(Cyamopsis tetragonoloba, C. Psoralioides )
Other Names: Guvar, Gawaar, Cluster bean, Kotthavarai, Gokarakaya
Guar is a coarse, upright, bushy, drought-resistant summer annual, ranging from 1 to 3 m in height. It has pointed, saw-toothed, trifoliate leaves, small purplish flowers borne along the axis of a spikelet, and hairy pods 6-12 cm long in clusters. There are both dwarf and tall cultivars.Guar flowers are self-pollinating. A mature unopened bud starts out white and then changes to a light pink as petals begin to open and finally turning deep blue.
For use as a vegetable, pods must be picked when young, before they become hairy and woody. They are eaten most often as a French bean or as a curry vegetable. The seeds are used to make guar gum - an industrial thickener.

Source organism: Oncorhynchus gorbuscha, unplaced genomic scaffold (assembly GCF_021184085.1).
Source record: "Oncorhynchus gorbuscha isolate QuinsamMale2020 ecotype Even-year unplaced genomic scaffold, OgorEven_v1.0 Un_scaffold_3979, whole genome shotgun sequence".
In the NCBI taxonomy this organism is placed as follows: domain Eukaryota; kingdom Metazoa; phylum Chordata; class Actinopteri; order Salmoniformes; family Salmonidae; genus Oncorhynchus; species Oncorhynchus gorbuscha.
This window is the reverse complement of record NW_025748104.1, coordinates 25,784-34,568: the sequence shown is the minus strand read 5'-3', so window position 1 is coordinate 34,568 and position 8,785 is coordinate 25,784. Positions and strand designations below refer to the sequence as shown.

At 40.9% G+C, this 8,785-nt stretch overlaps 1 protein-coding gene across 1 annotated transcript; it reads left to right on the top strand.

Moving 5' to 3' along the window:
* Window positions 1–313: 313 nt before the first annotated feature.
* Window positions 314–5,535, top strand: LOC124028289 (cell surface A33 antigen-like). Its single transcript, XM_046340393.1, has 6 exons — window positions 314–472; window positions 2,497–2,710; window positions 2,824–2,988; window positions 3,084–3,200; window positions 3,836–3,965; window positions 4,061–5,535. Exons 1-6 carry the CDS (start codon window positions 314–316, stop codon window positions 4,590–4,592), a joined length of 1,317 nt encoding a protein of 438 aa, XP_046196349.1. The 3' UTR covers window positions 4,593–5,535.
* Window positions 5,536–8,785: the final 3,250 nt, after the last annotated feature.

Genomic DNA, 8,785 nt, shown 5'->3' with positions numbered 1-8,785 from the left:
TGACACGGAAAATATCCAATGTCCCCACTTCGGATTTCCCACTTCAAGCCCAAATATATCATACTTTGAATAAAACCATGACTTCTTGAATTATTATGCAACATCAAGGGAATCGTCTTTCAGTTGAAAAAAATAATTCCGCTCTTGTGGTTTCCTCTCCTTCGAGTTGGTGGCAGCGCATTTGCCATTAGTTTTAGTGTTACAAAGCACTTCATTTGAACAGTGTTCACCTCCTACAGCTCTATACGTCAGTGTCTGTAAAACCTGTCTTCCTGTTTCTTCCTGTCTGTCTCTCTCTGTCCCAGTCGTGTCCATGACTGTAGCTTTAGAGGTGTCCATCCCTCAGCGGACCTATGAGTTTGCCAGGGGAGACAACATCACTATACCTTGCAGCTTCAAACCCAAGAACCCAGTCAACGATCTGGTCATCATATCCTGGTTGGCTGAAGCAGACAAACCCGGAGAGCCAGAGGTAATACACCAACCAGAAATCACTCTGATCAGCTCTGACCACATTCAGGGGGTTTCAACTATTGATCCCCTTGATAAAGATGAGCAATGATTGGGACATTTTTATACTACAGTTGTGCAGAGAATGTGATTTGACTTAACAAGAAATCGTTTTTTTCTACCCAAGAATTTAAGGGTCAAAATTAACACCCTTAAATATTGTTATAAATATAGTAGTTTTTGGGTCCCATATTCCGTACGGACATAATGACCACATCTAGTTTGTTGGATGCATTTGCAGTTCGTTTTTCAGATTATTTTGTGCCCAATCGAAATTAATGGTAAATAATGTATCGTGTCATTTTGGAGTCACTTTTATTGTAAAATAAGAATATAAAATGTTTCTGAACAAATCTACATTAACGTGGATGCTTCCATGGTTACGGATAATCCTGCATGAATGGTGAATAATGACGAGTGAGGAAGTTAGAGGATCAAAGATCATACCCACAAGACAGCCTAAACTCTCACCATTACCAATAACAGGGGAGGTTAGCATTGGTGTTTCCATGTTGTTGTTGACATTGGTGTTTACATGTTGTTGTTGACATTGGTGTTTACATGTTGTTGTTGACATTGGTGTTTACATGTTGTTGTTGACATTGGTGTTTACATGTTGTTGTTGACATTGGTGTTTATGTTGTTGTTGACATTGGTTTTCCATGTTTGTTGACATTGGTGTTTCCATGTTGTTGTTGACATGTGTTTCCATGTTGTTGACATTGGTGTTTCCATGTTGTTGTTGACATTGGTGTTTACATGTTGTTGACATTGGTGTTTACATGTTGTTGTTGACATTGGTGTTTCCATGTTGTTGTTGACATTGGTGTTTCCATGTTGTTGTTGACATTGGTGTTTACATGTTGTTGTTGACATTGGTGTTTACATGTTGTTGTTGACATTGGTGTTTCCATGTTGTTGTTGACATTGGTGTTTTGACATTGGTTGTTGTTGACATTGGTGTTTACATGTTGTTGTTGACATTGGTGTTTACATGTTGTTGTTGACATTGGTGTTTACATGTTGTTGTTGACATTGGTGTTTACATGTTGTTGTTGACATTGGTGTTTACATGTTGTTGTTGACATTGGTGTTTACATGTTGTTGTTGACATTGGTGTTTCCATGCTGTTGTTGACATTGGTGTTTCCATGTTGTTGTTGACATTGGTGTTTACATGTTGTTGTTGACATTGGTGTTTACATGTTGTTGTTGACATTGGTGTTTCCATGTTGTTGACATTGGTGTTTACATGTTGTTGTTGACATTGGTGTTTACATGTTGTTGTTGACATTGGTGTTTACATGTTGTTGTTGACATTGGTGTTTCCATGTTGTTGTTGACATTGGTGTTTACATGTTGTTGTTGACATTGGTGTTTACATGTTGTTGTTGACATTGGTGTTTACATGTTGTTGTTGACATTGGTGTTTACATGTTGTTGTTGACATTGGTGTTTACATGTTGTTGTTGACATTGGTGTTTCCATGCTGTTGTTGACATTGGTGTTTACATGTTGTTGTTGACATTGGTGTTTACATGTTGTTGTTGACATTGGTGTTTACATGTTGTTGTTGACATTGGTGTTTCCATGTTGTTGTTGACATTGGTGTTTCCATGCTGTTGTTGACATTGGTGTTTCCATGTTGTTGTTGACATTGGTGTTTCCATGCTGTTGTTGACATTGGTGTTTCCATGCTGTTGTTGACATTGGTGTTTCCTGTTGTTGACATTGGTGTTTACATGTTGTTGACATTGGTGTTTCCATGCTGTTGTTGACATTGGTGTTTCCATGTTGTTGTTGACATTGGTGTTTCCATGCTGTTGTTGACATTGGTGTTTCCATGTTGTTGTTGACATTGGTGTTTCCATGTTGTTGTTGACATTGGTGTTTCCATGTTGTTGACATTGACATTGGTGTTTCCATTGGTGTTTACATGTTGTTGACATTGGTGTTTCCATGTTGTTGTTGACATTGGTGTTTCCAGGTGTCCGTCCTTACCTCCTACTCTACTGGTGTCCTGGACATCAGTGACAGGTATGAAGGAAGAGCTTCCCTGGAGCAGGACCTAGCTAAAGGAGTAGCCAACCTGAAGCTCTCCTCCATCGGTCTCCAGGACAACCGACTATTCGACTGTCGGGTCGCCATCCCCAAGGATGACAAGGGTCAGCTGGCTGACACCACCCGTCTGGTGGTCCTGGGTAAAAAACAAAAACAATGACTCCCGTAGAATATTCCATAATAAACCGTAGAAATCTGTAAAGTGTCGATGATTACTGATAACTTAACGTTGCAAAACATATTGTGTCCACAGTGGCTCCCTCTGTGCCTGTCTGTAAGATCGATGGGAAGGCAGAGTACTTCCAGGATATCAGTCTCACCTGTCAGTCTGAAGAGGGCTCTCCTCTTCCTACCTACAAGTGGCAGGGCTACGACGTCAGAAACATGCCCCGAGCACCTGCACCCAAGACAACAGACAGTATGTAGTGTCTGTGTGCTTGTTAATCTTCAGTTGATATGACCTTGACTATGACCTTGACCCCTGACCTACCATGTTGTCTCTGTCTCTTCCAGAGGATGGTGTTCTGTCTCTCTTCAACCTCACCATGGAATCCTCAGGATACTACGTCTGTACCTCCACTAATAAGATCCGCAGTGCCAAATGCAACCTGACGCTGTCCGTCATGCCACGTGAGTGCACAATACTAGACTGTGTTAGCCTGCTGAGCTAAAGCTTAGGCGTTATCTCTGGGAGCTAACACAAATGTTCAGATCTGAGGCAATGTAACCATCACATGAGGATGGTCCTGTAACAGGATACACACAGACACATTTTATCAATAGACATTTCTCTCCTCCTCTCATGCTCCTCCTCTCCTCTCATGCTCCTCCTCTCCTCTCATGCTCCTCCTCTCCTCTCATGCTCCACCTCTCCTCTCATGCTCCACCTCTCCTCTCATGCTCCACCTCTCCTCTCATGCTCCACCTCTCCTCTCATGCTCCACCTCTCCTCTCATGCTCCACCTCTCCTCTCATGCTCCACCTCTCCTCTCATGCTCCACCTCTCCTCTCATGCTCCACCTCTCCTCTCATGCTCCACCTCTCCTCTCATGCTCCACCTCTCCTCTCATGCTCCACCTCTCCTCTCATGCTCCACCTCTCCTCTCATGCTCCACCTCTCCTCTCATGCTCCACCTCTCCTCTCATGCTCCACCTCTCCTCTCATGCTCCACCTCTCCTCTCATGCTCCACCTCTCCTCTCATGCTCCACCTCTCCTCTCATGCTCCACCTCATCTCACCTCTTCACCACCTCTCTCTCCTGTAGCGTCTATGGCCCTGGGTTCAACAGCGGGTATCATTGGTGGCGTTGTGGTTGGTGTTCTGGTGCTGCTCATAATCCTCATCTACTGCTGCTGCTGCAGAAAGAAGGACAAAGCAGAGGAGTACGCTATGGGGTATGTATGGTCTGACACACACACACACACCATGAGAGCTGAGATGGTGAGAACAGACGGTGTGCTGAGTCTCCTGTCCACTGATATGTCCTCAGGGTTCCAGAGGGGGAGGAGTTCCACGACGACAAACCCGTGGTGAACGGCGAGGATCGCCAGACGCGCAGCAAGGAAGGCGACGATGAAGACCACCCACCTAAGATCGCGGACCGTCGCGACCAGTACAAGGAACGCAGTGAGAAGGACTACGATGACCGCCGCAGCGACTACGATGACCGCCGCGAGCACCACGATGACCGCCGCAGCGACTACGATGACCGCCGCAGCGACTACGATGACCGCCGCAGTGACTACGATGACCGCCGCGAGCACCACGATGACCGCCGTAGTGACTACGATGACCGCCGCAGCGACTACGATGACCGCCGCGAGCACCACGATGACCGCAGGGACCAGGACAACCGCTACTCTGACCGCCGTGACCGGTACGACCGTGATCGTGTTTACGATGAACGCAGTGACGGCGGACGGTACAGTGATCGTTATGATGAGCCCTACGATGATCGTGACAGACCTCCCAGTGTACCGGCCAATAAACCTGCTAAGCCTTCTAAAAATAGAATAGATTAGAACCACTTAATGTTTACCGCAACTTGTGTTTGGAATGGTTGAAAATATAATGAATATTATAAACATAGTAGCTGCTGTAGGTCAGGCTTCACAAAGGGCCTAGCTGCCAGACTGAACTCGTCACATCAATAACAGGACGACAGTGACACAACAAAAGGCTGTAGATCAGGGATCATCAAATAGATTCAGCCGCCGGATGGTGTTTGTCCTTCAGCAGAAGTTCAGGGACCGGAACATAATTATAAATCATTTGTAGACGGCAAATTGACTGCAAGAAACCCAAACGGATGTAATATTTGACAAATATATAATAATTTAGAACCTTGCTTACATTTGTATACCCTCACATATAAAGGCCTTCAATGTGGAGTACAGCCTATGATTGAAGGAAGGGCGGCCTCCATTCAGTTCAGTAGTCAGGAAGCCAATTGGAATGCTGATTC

Guar vegetable contains high amounts of dietary fibre.
Guar is sensitive to cold, so should be grown during the warm season. Guar has an indeterminate growth habit, growing both vegetatively and setting pods from about 4-6 weeks following seedling emergence until death of the plant due to cold or annual decline. Guar is a short-day plant, setting more dense clusters in winter than in summer. Although the plant is reported to be fairly drought resistant, it grows even better when irrigated. Drought during the prolonged fruiting period reduces yields.
Guar is not particular to soil type but does best in rich soil with plenty of drainage.
From seed, a soil temperature of 20°C is necessary for seed germination.